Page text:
A few weak computer passwords can put national security at risk


Passwords are a weak form of protection and complacency is high. We may not think that as individuals we are unlucky enough to be attacked by hackers, or that we are even worth hacking. But that complacency extends from smartphone-loving citizens to government contractors and multinational corporations.

This week, Microsoft announced that there was a surge in activity by a suspected government-sponsored group of hackers believed to be from Iran and targeting companies in the Middle East involved in defense, fossil fuel and marine transportation. His strategy? Guess the passwords of Microsoft Office 365 users. His success rate? Fewer than 20 systems out of more than 250 targets were compromised. The prey? Data such as ship plans, logs and satellite images that Microsoft says could help develop the Iranian satellite program.

It wasn’t a sophisticated attack, but it was an effective one. Microsoft says it used a freely available research tool to blow up a number of commonly used passwords on vulnerable systems. This technique, known as password spraying, is more about brute force than subtlety, but any large business will inevitably have a small number of systems that are protected by weak passwords, and they are incredibly convenient Entry point. A survey conducted earlier this year by software company Keeper Security found that more than a third of employees had their company name integrated into a new work-related password. The company also reported high use of family names or dates of birth. For government sponsored hackers who have a wealth of tools at their disposal, accounts like this are the lowest fruit.

Such hackers are known as APTs, or Advanced Persistent Threats, and security watch groups code them accordingly. For example, North Korean APT38, also known as Lazarus Group or Zinc, has traced a number of successful, high-profile attacks – including a crippling one on Sony Pictures – back to 2009. Their goals and strategies are self-evident – obvious: they have specific goals to disrupt, steal, or observe – usually for political or economic purposes – and most importantly, they have the skills, time, and resources to be successful.

It is difficult to prove that nation states are behind APTs and their attacks; The origin of any single cyberattack is difficult to pinpoint and responsibility for it is easy to deny. But the label “state sponsored” can cover a large number of different commitments; Some groups of hackers may be tightly integrated into government departments while others could be third parties that governments turn a blind eye to because their targets happen to be very well aligned. According to Microsoft, the current world market leader in hacking is Russia, as 58 percent of the attacks from July 2020 to June 2021 originated there, followed by North Korea (23 percent) and Iran in third place (11 percent). The USA and Ukraine were besieged the most by cyber attacks with 46 and 19 percent respectively.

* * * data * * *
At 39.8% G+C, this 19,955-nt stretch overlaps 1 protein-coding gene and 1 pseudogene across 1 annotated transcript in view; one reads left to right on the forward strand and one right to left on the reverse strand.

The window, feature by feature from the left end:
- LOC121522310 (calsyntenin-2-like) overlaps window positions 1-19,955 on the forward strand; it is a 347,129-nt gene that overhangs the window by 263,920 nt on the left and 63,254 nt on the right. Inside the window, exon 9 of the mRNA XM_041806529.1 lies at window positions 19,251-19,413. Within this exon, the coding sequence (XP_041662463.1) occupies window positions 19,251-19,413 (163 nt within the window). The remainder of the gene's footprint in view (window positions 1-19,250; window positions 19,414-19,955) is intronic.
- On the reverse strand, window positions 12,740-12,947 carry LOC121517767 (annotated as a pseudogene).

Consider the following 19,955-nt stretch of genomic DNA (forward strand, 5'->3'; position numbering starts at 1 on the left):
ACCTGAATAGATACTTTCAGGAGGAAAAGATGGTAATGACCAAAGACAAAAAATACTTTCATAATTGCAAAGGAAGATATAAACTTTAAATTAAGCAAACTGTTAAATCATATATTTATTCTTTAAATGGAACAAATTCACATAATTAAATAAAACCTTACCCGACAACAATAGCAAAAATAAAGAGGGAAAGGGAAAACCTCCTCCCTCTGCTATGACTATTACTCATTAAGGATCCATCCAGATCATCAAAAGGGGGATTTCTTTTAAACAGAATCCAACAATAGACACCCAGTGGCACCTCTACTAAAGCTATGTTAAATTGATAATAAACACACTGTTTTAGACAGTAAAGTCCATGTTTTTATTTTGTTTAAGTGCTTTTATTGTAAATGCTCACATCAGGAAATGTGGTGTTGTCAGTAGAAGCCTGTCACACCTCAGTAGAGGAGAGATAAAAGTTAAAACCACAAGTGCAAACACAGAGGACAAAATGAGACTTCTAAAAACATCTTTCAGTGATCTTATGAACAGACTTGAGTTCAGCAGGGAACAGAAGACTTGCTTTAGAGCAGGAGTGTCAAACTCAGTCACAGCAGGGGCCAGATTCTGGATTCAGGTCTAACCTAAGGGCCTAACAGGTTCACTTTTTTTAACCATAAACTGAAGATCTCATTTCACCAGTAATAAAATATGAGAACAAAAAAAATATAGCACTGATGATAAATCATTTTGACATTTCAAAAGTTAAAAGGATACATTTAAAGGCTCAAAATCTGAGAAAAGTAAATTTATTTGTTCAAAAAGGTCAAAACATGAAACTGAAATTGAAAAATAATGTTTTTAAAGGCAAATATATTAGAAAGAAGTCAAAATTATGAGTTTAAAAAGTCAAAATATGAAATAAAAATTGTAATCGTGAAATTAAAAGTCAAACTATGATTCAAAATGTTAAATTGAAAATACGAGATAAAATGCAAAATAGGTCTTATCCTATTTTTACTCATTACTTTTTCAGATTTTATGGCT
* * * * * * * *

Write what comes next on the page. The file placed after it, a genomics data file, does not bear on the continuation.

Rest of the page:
The coronavirus pandemic has seen nefarious activity escalate, with Google reporting bad actors using “Covid-related issues” to attack US government employees

The latest attack on a handful of systems via Microsoft Office seems at first glance to be a comparatively minor incident. But the last decade has shown the potential of government-sponsored hackers to wreak havoc. In 2017, the so-called “WannaCry” attack, believed to have originated in North Korea, caused healthcare in the US and the UK, as well as Russian banks and companies like Nissan. In 2018, hackers based in Russia carried out a mass cyber campaign against home routers and ISPs around the world, with weak passwords again giving them easy choices. In 2017, Iran was suspected of a malware attack that resulted in the shutdown of critical infrastructure systems in Saudi Arabia. The connectivity has brought weak points with it.

The coronavirus pandemic has sparked an escalation in nefarious activity, with Google reporting nasty actors using “Covid-related themes” to target US government officials (including labeling them as fast food chains) through phishing scams while Microsoft reported a Russian hacking group called Strontium (APT28) using password spray to infiltrate medical facilities working on a vaccine.

It is particularly important that hackers get hold of a weak password when they gain access rights to other systems within the company. In July, in response to the increased frequency of malicious cyber activity, the US government offered rewards of up to $ 10 million for information that would help authorities track down those responsible.

Multi-million dollar rewards can be quite helpful in fighting these attacks, but Microsoft and Google are also working with corporations to keep something as critical as national security from hanging on something as flimsy as a weak password. Microsoft is pushing for greater use of two-factor authentication (which requires an additional passkey in addition to a password) or preferably sign-in methods that use no passwords at all. It recently encouraged the wider use of an app, Microsoft Authenticator, that neatly logs in with increased security. This week, Google provided free USB security keys to 10,000 users at high risk of government sponsored attacks (activists, journalists, government employees) to completely replace their passwords.

Of course, security enhancements only make hackers more resourceful. Some dispute the validity of the term “cyberwarfare” because the cyberattacks are neither the scale nor the brutality of an actual war. But both sides are pooling all their resources and the struggle, as we can see, is undoubtedly real.

Updated: October 13, 2021, 9:27 a.m.

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